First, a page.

All charts and images must have alt text, or alternative text, to summarise the information presented for users who cannot see the visual. It can also be used to describe what should be on the page if the web browser fails to load the images. Screen readers read this out for people with visual disabilities.
Alt text should be around 125 characters (15 to 20 words), be no more than one sentence and include:
- the chart type used (for example, bar chart, line chart)
- the type of data used in the chart (for example, marriage rates, death rates, level of GDP, amount of weekly hours worked)
- a summary of the main trend of the chart
Avoid using a literal description of the image or chart and instead focus on what point it is making.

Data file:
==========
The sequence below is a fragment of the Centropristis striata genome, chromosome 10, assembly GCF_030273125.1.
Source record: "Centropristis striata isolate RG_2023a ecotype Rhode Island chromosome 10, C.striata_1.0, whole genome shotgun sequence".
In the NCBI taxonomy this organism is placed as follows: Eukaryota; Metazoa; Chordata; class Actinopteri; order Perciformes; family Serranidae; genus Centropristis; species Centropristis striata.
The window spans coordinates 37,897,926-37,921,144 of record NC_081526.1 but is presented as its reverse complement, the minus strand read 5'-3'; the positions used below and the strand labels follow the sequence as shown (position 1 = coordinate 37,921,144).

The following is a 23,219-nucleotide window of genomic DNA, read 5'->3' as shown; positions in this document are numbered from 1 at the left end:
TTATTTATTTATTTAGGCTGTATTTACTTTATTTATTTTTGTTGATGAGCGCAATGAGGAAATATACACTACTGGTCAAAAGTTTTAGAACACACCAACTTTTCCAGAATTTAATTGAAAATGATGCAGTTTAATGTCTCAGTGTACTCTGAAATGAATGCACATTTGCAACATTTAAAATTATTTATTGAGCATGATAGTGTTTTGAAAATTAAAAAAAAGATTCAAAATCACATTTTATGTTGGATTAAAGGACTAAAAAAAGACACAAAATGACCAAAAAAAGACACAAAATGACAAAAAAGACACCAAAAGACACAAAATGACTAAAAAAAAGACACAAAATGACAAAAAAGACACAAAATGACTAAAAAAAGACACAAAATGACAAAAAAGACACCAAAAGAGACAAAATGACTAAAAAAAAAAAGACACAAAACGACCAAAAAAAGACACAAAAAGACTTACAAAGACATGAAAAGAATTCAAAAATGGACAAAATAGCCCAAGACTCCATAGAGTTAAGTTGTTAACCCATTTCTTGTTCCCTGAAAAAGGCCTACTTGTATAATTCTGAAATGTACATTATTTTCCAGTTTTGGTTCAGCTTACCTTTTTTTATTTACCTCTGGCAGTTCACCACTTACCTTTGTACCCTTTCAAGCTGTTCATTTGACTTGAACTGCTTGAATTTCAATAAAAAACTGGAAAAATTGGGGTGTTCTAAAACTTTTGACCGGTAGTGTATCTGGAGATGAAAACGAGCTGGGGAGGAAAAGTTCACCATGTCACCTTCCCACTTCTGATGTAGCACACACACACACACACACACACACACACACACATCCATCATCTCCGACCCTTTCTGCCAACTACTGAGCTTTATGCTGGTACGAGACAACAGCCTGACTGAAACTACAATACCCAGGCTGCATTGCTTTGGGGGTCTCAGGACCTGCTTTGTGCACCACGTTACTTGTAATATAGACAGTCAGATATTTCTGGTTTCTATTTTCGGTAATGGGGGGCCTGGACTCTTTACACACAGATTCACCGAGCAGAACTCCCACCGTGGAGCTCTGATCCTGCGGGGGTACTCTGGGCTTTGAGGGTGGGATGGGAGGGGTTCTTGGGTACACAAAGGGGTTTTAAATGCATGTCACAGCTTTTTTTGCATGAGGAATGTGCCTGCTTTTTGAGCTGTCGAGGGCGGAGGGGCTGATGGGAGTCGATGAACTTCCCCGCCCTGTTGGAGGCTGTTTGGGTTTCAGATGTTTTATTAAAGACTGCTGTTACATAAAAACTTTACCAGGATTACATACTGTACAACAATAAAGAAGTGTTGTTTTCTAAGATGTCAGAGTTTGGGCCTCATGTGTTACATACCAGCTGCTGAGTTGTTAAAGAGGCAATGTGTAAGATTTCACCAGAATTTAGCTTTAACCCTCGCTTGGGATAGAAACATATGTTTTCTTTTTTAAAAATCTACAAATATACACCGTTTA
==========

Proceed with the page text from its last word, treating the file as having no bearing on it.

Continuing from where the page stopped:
Alt text can duplicate part of the descriptive chart title but should not repeat content in the main text. This causes “auditory clutter” for screen reader users where information may be repeated several times. Screen readers will read out the chart title and subtitle, so do not worry about fitting all of this information into the alt text as well.
When describing this chart, the alt text could read: Line chart showing the amount of weekly hours worked is still low but showing signs of recovery.